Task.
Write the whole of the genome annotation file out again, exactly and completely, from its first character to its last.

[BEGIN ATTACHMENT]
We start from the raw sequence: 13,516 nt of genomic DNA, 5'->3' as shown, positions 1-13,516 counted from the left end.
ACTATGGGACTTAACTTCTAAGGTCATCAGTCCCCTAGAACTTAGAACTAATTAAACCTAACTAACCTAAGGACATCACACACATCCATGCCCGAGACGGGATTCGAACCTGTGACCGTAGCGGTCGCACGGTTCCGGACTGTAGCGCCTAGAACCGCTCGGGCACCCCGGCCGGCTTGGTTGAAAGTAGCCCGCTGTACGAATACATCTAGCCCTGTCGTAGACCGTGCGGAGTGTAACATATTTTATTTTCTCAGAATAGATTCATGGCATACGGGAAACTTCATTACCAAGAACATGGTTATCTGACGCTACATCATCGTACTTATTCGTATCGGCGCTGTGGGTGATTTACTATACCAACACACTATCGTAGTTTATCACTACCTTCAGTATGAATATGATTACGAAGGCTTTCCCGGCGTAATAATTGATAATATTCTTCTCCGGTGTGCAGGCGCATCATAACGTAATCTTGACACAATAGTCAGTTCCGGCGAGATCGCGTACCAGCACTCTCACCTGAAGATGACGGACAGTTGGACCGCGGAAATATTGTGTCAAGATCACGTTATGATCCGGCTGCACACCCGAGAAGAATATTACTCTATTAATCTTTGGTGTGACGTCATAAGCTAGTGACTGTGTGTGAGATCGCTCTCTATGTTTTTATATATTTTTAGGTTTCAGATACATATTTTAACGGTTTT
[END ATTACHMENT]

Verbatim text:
We start from the raw sequence: 13,516 nt of genomic DNA, 5'->3' as shown, positions 1-13,516 counted from the left end.
ACTATGGGACTTAACTTCTAAGGTCATCAGTCCCCTAGAACTTAGAACTAATTAAACCTAACTAACCTAAGGACATCACACACATCCATGCCCGAGACGGGATTCGAACCTGTGACCGTAGCGGTCGCACGGTTCCGGACTGTAGCGCCTAGAACCGCTCGGGCACCCCGGCCGGCTTGGTTGAAAGTAGCCCGCTGTACGAATACATCTAGCCCTGTCGTAGACCGTGCGGAGTGTAACATATTTTATTTTCTCAGAATAGATTCATGGCATACGGGAAACTTCATTACCAAGAACATGGTTATCTGACGCTACATCATCGTACTTATTCGTATCGGCGCTGTGGGTGATTTACTATACCAACACACTATCGTAGTTTATCACTACCTTCAGTATGAATATGATTACGAAGGCTTTCCCGGCGTAATAATTGATAATATTCTTCTCCGGTGTGCAGGCGCATCATAACGTAATCTTGACACAATAGTCAGTTCCGGCGAGATCGCGTACCAGCACTCTCACCTGAAGATGACGGACAGTTGGACCGCGGAAATATTGTGTCAAGATCACGTTATGATCCGGCTGCACACCCGAGAAGAATATTACTCTATTAATCTTTGGTGTGACGTCATAAGCTAGTGACTGTGTGTGAGATCGCTCTCTATGTTTTTATATATTTTTAGGTTTCAGATACATATTTTAACGGTTTT